On November 3, 1998, at the parties' first meeting, the Government advised Defense counsel "of the realistic probability that there would be classified information in the case, and that prudence dictated that they obtain security clearances to be permitted to receive such information." (Karas Aff. ¶ 9.) Two days later, the Government submitted a letter to the Court, which was also sent to counsel for each of the Defendants, summarizing the substance of this meeting. This letter contains the following passage:
The Government advised defense counsel that it is anticipated that during the litigation and trial of this matter the Government and defense counsel will have to deal with classified material in some manner. . . . The Government also suggested that while it is too early to have a specific conversation about how classified information may become pertinent to the litigation of this case, defense counsel may wish to apply (through the FBI) for security clearances which take some time to obtain. . . . [T]he Government will do what ever it can to assist in the expedited processing of security clearances for any defense counsel (or staff of the Court) seeking to obtain clearances. Given that past experience has shown that CIPA litigation can be time-consuming, it is respectfully suggested that any defense counsel who intend to seek a clearance do so promptly to avoid delay down the road when the issues crystallize.
(Karas Aff.Ex. F, Letter from Patrick J. Fitzgerald, Assistant United States Attorney, to Hon. Leonard B. Sand, at 4-5 (Nov. 5, 1998).)
In February 1999, the Government again notified counsel of the need for clearance prior to receiving classified materials: "[N]ow is a good time to remind defense counsel that it will expedite matters if counsel were to begin the process now of seeking a security clearance if that particular counsel intends to press for access to classified materials." (Karas Aff. Ex. G, Letter from Patrick Fitzgerald, Assistant United States Attorney, to Hon. Leonard B. Sand, at 4 (Feb. 17, 1999).)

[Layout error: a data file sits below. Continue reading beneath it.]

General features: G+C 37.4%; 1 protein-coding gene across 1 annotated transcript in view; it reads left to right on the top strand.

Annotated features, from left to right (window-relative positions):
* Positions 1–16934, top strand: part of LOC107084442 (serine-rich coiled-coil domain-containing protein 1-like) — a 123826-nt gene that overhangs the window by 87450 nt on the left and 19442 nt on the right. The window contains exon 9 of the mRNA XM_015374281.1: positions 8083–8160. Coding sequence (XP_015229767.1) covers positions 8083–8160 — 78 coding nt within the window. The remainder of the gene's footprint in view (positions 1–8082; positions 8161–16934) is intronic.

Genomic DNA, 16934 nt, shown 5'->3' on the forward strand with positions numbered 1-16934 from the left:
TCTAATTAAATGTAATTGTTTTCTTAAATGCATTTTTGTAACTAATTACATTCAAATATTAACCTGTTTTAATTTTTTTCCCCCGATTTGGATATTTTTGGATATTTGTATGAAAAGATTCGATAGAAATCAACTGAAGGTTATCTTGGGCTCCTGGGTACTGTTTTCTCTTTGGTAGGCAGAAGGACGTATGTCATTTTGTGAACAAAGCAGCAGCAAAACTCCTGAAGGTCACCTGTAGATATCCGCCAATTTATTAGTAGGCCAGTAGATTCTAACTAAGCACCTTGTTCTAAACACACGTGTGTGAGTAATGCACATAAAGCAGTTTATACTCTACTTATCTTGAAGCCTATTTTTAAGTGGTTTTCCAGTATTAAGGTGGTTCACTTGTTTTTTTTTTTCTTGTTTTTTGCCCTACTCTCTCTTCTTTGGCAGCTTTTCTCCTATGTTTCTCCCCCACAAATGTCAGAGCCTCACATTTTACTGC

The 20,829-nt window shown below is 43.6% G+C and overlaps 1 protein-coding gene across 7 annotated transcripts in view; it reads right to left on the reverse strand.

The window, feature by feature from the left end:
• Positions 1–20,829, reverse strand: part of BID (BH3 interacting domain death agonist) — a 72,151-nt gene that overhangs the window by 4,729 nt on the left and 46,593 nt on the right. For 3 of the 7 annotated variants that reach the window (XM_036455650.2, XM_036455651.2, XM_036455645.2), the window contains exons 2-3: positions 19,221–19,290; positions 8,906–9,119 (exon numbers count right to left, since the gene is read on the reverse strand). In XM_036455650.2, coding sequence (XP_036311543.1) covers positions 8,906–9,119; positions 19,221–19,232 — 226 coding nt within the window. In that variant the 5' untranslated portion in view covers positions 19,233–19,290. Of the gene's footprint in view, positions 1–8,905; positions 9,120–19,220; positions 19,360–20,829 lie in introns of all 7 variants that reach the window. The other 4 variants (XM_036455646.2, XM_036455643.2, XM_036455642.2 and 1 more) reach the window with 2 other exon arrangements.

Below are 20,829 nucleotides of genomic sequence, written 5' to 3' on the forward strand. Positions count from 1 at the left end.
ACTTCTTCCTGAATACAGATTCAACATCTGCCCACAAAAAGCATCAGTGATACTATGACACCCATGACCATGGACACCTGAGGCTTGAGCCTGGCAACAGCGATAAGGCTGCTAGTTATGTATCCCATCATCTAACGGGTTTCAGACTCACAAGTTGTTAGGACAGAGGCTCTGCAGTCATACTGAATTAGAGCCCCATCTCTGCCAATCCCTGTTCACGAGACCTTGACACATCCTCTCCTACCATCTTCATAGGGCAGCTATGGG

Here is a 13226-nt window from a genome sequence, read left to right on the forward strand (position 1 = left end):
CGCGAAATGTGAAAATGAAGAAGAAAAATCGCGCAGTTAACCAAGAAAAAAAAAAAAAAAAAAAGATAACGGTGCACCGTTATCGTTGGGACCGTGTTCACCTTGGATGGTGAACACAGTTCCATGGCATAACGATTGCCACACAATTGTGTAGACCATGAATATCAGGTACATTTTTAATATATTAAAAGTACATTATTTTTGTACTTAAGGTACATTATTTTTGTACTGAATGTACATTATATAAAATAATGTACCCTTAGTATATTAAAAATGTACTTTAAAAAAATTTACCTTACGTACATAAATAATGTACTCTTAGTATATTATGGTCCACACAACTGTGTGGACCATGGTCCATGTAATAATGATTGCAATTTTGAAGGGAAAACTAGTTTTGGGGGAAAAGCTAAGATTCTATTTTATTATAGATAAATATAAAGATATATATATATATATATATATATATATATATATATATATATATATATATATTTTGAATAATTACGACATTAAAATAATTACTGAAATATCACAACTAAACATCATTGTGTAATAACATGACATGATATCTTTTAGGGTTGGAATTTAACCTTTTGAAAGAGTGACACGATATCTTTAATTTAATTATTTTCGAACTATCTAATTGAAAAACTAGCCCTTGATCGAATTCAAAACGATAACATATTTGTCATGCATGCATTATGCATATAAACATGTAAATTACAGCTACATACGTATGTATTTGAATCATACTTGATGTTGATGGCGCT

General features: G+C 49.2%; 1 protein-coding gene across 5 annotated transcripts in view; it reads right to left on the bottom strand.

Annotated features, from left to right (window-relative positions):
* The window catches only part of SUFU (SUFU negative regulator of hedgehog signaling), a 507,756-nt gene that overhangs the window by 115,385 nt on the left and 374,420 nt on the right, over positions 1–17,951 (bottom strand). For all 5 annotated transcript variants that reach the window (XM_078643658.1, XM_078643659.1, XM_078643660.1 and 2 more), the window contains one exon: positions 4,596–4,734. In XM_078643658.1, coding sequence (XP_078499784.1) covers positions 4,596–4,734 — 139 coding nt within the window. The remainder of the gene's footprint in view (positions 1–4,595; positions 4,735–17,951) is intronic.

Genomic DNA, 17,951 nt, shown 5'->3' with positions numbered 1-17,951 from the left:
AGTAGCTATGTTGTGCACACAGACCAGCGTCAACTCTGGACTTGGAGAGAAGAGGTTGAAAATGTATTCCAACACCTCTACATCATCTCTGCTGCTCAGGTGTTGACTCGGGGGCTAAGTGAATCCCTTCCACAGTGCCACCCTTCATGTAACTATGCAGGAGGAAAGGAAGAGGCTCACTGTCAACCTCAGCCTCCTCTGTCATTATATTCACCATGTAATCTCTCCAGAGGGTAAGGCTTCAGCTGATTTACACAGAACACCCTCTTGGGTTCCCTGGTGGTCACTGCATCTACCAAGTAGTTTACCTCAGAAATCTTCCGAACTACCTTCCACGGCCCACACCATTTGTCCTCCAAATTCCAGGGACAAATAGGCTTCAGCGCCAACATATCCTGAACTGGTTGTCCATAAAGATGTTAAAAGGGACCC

We believe that the Government's notifications to counsel were sufficiently prompt to eliminate any inference of purposeful delay. The Moving Defendants assert that their counsel had already invested significant time in the case by the November 3 meeting, ( see Young Aff. at 1), but the litigation was plainly in its infancy at that time and we see no reason to believe that the Government's request was aimed to disrupt established relationships between counsel and their clients.
Moreover, the first superseding indictment was filed on October 7 and the Moving Defendants were arraigned the following day. This marked the first expansion of a litigation that had begun in September solely with Defendant El-Hage. At the October 8 arraignment, the Court set the case down for an initial conference on November 10. Given the extremely fluid nature of the litigation in early October, as evidenced most plainly by the changing list of Defendants, as well as the incredibly voluminous materials in the Government's possession, tens of thousands of pages of which required translation from Arabic, it is not surprising that the Government had yet to determine the precise scope of its likely discovery obligations and whether the prosecution would need to produce a significant number of classified documents.